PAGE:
Life in the Middle: Psychological and Social Development in Middle Age

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Sherry L. Willis, James B. Reid
Academic Press, Nov 3, 1998 - Psychology - 304 pages
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There is a growing body of scientific knowledge regarding development during the middle years which has so far been relegated to discipline-specific texts and journals (e.g., clinical psychology and endocrinology).

Life in the Middle consolidates main findings across disciplines, with a life-span perspective regarding mid-life. Coverage includes individual development in middle age from the psychological and biological perspectives as well as the sociocultural context in which middle-aged individuals live and work, including physical health in mid-life, psychological well-being, cognitive development, the impact of work on the individual, and the general development of the "self." This age period is increasingly becoming the focus of scholarly attention as the largest cohort in U.S. history are now moving into the middle years (e.g., the "babyboomers"). From 1990 to 2015 the number of middle-aged people will increase 72 percent from 47 to 80 million.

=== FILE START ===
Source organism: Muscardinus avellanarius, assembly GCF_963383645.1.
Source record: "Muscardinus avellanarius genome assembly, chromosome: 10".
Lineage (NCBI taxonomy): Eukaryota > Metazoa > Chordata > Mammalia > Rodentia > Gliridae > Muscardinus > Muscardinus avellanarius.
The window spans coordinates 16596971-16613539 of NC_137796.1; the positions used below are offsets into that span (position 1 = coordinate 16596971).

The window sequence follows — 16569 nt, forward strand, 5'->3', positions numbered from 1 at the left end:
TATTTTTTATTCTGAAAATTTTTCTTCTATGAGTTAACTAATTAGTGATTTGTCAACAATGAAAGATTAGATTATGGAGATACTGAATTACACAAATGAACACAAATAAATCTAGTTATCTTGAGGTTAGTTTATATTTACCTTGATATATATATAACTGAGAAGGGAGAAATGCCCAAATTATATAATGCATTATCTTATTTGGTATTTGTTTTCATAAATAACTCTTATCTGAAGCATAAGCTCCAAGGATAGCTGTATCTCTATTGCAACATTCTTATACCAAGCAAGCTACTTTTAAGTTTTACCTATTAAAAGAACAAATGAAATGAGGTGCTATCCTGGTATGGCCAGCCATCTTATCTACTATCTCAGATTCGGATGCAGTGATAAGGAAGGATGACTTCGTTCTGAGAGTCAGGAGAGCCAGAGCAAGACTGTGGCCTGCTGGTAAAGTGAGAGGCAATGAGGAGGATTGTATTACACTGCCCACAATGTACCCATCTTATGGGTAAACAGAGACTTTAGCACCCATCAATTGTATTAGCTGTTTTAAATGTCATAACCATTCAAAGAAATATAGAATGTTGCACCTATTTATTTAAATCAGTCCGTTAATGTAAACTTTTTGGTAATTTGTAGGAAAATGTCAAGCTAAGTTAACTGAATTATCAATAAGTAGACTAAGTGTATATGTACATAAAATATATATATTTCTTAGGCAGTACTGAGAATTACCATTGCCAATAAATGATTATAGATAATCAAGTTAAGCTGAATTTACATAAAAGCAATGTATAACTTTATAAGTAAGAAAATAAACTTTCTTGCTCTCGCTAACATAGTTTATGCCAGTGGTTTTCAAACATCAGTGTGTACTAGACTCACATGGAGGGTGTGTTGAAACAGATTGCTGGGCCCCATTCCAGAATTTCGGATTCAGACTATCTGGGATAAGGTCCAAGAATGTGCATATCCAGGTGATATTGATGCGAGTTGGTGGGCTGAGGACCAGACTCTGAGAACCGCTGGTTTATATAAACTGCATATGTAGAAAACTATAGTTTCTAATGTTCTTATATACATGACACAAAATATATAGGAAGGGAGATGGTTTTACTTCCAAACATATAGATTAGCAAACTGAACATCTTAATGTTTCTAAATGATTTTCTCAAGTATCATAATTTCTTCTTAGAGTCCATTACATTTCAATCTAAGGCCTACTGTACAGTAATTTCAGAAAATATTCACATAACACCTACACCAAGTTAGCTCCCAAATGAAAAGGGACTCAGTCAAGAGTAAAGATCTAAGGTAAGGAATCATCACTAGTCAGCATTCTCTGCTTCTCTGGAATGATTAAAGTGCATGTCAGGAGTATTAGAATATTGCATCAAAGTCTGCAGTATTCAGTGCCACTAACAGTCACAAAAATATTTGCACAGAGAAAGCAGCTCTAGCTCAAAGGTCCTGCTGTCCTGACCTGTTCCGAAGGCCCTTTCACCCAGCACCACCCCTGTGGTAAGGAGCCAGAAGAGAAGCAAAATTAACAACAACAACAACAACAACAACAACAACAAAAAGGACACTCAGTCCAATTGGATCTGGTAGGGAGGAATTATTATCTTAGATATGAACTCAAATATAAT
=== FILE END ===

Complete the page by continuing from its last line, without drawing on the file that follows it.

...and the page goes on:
• Contributors are outstanding scholars in the field of adult development
  • Addresses critical theoretical issues in midlife
  • Includes important contributions to our understanding of physical health at midlife
  • Presents a thorough review of women's health at midlife
  • Takes a holistic approach to biopsychosocial functioning at midlife
 

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Contents

Theoretical Perspectives on Midlife
1
Biological Functioning and Physical Health at Midlife
75
Psychosocial Functioning at Midlife
159

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About the author (1998)

James B. Reid is trained as a developmental psychologist, gerontologist, and clinical psychologist. He currently teaches at Washington University in St. Louis and is in private practice specializing in adult development and aging. Dr. Reid is currently president of the St. Louis Psychological Association.

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